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“Bonny Doon”

Laura had never been so happy, and for some reason she was happiest of all when they were singing, ‘Ye banks and braes of Bonny Doon’…– By the Shores of Silver Lake, Chapter 22, “Happy Winter Days”

Pa rosined the bow, tucked the fiddle under his chin, and touched the strings. He looked at Laura. — ‘Play ‘Bonnie Doon,’ Laura said, and Pa played and sang… — The Long Winter, Chapter 22, “Cold and Dark”

Bonny Doon (often “Bonnie Doon” or “Bonie Doon”) was originally an 1792 song by Robert Burns first titled “The Banks o’Doon.” The song tells of a tragic love affair (not one of the poet’s): a respected young lady gave birth to a child out of wedlock, was forsaken by her town and people, and died of a broken heart. In March 1791, Burns wrote that he had “this evening sketched out a song” to be sung to the tune of a “reel of which I am very fond,” called “Ballandallach’s Reel” in some collections and “Camdelmore” in others. The song was reworked in 1792 and first published in 1800. Burns often referred to the song as “Ye Banks and Braes o’ Bonnie Doon.” The river (doon) in the song flowed from Loch Doon and entered the Firth of Clyde about ten miles west of where Burns was born. In the earliest publications, “Doon” is written as “Donn”, and the castle of Donn (or Donne) was for some time the residence of Mary Stuart, Queen of Scotland, and it was often connected with song and legend.

Robert Burns (1759-1796) was born near Ayr, Scotland, the son of a poor farmer. As a teenager, “Rabbie” began writing verses in Scots dialect and received recognition for his writing. He unsuccessfully labored as a farmer until circumstances (he fathered at least nine children by five different women) made him decide to move to Jamaica. In order to secure money for the trip, he published a book of his verses at Kilmarnock in 1786. It was so highly regarded that he was asked to come to Edinburgh and publish another edition of the work.

This was the turning point in Burns’ life. In Edinburgh, he was among society, riches, and learning, and both his poetry and conversational skills were much in demand. Hard work and hard drink led to health problems, however, and he died at age 37. Today, Burns is the Official Bard (poet) of Scotland, and on his January 25th birthday each year, Scots around the world celebrate with a Burns Night Supper. Mary Ingalls was such a fan of Robert Burns that at her graduation from the Iowa College for the Blind, she performed a Burns essay, “Bide a Wee and Dinna Weary.”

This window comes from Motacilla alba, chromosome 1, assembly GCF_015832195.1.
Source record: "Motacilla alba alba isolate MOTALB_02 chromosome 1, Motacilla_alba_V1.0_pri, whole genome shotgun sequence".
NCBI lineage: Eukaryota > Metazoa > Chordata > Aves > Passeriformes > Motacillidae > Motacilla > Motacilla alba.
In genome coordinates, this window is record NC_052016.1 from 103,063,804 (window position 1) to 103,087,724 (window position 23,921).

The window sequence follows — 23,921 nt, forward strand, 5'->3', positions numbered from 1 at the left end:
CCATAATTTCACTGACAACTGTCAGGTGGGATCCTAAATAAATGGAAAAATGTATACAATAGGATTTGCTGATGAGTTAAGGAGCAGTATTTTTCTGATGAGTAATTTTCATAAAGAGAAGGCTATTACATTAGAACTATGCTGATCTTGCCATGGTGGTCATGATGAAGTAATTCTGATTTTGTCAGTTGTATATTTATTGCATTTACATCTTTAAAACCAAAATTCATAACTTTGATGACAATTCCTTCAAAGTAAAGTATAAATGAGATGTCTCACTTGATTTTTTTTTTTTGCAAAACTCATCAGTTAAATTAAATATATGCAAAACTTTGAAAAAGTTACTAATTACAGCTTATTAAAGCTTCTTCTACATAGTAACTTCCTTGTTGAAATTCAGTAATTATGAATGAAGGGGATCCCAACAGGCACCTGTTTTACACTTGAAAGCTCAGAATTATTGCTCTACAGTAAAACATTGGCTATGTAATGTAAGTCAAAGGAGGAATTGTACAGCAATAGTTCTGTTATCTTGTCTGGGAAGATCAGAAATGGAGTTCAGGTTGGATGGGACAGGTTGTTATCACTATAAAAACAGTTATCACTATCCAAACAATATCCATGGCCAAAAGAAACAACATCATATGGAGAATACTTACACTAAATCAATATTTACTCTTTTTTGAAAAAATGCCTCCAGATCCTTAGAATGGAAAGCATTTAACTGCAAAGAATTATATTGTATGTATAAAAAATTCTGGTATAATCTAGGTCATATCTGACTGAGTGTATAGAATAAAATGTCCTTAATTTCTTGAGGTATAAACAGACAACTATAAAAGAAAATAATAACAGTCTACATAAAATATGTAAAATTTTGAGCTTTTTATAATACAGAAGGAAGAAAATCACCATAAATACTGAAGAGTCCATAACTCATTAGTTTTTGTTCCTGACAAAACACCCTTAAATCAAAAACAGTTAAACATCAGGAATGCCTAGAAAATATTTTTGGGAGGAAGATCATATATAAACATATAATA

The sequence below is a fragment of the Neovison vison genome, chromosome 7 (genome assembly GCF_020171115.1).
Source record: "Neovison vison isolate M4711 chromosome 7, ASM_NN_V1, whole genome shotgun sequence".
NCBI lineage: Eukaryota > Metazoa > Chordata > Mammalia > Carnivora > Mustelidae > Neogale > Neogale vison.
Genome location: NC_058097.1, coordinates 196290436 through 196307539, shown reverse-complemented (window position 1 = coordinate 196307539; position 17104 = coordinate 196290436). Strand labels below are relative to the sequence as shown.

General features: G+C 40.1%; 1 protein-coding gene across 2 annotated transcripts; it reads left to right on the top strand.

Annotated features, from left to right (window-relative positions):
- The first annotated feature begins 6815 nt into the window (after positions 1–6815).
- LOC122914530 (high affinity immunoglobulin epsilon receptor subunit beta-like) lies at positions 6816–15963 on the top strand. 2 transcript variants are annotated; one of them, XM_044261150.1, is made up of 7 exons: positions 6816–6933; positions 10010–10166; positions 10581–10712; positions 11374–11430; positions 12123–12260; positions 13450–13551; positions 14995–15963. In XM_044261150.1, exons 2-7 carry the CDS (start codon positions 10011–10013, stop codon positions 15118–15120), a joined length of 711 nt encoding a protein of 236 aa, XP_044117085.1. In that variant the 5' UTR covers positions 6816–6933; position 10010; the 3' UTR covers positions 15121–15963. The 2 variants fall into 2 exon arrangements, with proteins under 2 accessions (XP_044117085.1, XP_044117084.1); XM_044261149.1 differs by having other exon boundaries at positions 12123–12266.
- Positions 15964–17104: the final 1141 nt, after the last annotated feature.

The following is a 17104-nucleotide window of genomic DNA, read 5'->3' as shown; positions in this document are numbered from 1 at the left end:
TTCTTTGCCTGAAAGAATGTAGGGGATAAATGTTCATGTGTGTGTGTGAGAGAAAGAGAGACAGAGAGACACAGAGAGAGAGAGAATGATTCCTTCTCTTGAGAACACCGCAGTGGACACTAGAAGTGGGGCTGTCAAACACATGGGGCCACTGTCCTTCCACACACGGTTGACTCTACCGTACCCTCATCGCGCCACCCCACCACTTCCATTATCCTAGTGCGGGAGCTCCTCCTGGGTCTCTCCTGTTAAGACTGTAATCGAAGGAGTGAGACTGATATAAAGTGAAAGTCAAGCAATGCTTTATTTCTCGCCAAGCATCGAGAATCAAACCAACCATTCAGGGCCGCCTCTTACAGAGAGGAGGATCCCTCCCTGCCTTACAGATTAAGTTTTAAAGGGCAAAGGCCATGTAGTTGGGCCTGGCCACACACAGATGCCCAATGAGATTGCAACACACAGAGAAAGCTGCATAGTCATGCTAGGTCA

Ye banks and braes o’ bonnie Doon,
How can ye bloom sae fresh and fair?
How can ye chant ye little birds
And I sae weary, fu’ o’ care.

Thou’ll break my heart, thou warbling bird.
That wantons thro’ the flowering thorn
Thou minds me o’ dearted joys
Departed never ti return.

Oft hae I roved by bonie Doon
Tae see the rose and woodbine twine
Ilka bird sang o’ its love
And foldly sae did I o’ mine.

Wi’ lightsome heart I pu’d a rose
Fu’ sweet unpon its thorny tree
And my fause lover staw my rose
But ah! he left the thorn wi’ me.

BONNY DOON (from By the Shores of Silver Lake)

Ye banks and braes of Bonny Doon,
How can ye bloom sae fresh and fair?
How can ye chaunt, ye little birds,
And I sae weary, full of care?

For reference — bonie: beautiful; braes: hills; fause: false; staw: stole

(by Robert Burns)

Ye flowery banks o’ bonie Doon,
How can ye blume sae fair?
How can ye chant, ye little birds,
And I sae fu’ o’ care?

Thou’ll break my heart, thou bonie bird,
That sings upon the bough:
Thou minds me o’ the happy days
When my fause luve was true.

Thou’ll break my heart, thou bonie bird,
That sings beside thy mate:
For sae I sat, and sae I sang,
And wi’ na o’ my fate.

Aft hae I rov’d by bonie Doon
To see the woodbine twine,
And ilka bird sang o’ its luve,
And sae did I o’ mine.

Wi’lightsome heart I pu’d a rose
Upon a morn in June,
And sae I flourish’d on the morn,
And sae was pu’d or’ noon.

Wi’ lightsome heart I pu’d a rose
Frae aiff its thorny tree,
And my fause luver straw my rose,
But left the thorn wi’ me.

CLICK HERE to listen.



Click on the above images to view view a copy of sheet music of “Bonny Doon.”

This music is archived in the Lester S. Levy Collection of Sheet Music, part of Special Collections at the Milton S. Eisenhower Library of The Johns Hopkins University.

The collection contains over 29,000 pieces of music and focuses on popular American music from 1780-1960.    


“Bonny Doon” (SSL 22; TLW 22)
     “Ye banks and braes of Bonny Doon…”